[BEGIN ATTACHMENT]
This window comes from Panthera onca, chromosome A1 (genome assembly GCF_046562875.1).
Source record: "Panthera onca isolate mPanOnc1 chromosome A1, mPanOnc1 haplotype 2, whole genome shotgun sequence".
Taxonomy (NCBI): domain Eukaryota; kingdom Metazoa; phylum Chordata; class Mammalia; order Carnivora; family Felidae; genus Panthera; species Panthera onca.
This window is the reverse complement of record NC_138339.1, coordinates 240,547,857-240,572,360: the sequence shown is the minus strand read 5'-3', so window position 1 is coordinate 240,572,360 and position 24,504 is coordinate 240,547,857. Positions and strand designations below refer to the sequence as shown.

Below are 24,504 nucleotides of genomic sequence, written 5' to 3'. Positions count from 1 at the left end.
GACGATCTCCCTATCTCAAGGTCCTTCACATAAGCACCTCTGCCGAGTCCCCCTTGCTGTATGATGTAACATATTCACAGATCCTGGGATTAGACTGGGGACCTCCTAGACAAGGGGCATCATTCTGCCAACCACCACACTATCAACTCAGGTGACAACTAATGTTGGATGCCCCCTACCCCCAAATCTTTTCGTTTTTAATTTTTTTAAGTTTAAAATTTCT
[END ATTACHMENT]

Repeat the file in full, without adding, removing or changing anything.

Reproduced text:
This window comes from Panthera onca, chromosome A1 (genome assembly GCF_046562875.1).
Source record: "Panthera onca isolate mPanOnc1 chromosome A1, mPanOnc1 haplotype 2, whole genome shotgun sequence".
Taxonomy (NCBI): domain Eukaryota; kingdom Metazoa; phylum Chordata; class Mammalia; order Carnivora; family Felidae; genus Panthera; species Panthera onca.
This window is the reverse complement of record NC_138339.1, coordinates 240,547,857-240,572,360: the sequence shown is the minus strand read 5'-3', so window position 1 is coordinate 240,572,360 and position 24,504 is coordinate 240,547,857. Positions and strand designations below refer to the sequence as shown.

Below are 24,504 nucleotides of genomic sequence, written 5' to 3'. Positions count from 1 at the left end.
GACGATCTCCCTATCTCAAGGTCCTTCACATAAGCACCTCTGCCGAGTCCCCCTTGCTGTATGATGTAACATATTCACAGATCCTGGGATTAGACTGGGGACCTCCTAGACAAGGGGCATCATTCTGCCAACCACCACACTATCAACTCAGGTGACAACTAATGTTGGATGCCCCCTACCCCCAAATCTTTTCGTTTTTAATTTTTTTAAGTTTAAAATTTCT